A briefing note on the ‘Promoting Risk Pooling at Regional Level’ workshop held August 2019
JOHANNESBURG, 20 August 2019 (SACAU) — Farming and insurance industry players recently agreed to promote widespread adoption of weather-based index insurance (WBII) by smallholder farmers in southern Africa and established a Working Group (WG) to spearhead this effort. The decisions are the outcome of a multi-stakeholder consultative workshop to discuss the pooling of climate change risk at the regional level. The 5-6 August workshop was organised by the Southern African Confederation of Agricultural Unions (SACAU), with support from the Technical Centre for Agricultural and Rural Cooperation (CTA), as part of its programme to support farmers in managing climate change.
Increasing access and availability of WBII for farmers
Risk pooling across southern Africa will enhance access to and availability of the product by large numbers of farmers. Spreading risk across different geographies and associated climatic conditions are expected to significantly reduce the re-insurance costs and, ultimately the premiums paid by farmers. A regional approach also creates a larger market which makes entry more attractive for insurance providers.
Successful regional pooling requires the creation of an enabling environment, chief among them the provision of an appropriate regional policy and regulatory framework. This is in fact considered a deal-breaker – it is indeed the most important lever and pivot.
Working Group tasked to action outcomes
The WG established to action the outcomes of the workshop is comprised of farmers’ organisations, reinsurers, insurance companies, actuaries, intergovernmental bodies, international agencies and sector experts. It will advocate for an enabling cross-border policy/regulatory environment that will stimulate and facilitate risk pooling by insurance service providers to make their products more widely available and affordable to farmers. Engaging SADC will be key. The WG will also take forward the workshop’s recommendation to organise a regional conference on agricultural insurance.
SACAU will chair the WG as part of its continued curation of the process of enhancing access to WBII by farmers in the region.
Several takeaways, key messages and lessons emerged during the workshop, among them:
- The Common Market for East and Southern Africa’s (COMESA)Yellow Card cross-border Vehicle Insurance provides an example of a working regional regulatory/policy framework. Practical implementation of WBII can benefit from this example.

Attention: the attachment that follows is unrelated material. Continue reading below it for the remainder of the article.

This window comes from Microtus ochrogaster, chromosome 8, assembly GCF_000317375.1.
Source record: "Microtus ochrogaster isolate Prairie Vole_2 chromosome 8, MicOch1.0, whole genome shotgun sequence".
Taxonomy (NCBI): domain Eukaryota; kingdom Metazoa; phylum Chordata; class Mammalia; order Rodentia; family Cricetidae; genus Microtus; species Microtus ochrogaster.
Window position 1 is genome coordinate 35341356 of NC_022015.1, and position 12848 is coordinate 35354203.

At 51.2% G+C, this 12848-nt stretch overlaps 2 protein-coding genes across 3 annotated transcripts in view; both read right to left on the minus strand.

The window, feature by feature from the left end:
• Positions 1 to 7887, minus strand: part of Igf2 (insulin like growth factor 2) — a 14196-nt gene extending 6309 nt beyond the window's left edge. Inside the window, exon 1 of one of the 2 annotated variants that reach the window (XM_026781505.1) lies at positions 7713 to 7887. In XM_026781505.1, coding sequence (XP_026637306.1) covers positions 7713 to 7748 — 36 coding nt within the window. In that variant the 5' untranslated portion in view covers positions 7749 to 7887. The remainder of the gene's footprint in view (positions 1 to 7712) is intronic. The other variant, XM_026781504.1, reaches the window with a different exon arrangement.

- The Southern African Development Community’s (SADC) Draft Disaster Risk Reduction Strategy and Action Plan 2020-2030 calls for risk financing, while the Ministers’ Council 2017 decision for approval of the Regional Preparedness and Response Strategy 2016-2030 provides for the establishment of the Disaster Fund and Sustainability Plan (for preparedness and response).
- National regulatory bodies have a role to play, particularly in the design of the domestic regulatory arrangements, and the monitoring of product quality.
- The majority of SADC member states do not have policies in place appropriate to WBII.
Increasing awareness and uptake
- There is sufficient appetite for risk pooling at the regional level from key stakeholders, including farmers’ organisations, insurers and reinsurers, regulators, research institutions, multilateral organisations, ARC, and intergovernmental organisations.
- Sensitisation on WBII needs to take place across various levels from the policy/decision-making levels to farmers to increase awareness and uptake. National farmers’ organisations and some SADC member states are interested in WBII and request technical assistance.
- Studies show that WBII, when triggering payouts early, helps farmers save their livestock and crops instead of providing compensation when the damage has already occurred.
Technology key to uptake and impact
- A growing digital agricultural space eases farmers’ ability to pay premiums, file a claim, receive payouts, receive farming tips and weather information as well as bundled products.
- The use of digital tools such as smartphones and satellite imagery enables insurance providers to monitor crop health and farming practices, providing a way to minimize basis risk and reward good practices.
- The technology enables this to be done at scale.
- WBII should not be presented as a panacea. Although influencing coping with shocks and production decisions, few studies show impacts on productivity and profitability. To strengthen these impacts, WBII needs to be complementary to other instruments as well as to good agricultural practices.
- Examples show that farmers are more likely to take up insurance when it is part of a bundle of products such as life insurance or input subsidies.
Overcoming insurance sector competitiveness
- Establishment of a multi-stakeholder working group to carry forward the agenda demonstrated that dialogue helps to break some of the silos and competition among the private players by focusing on the non-competitive elements of their businesses in which they have mutual interest.
Next steps towards the goal of WBII for smallholder farmers include convening a regional conference on agricultural insurance and engaging SADC on the development of a regulatory/policy framework for regional risk pooling. The multi-stakeholder nature of the engagement and interest around WBII through the workshop demonstrates the potential for a cushion for farmers who are increasingly experiencing climate shocks. Awareness-raising and information sharing by farmers’ organisations within their constituency and advocacy for policy change at the national level will be key to the success of the strategy of making WBII accessible and affordable for smallholder farmers. SACAU, in its role as convener of the WBII Working Group, will continue to push forward the agenda as one of its key priorities.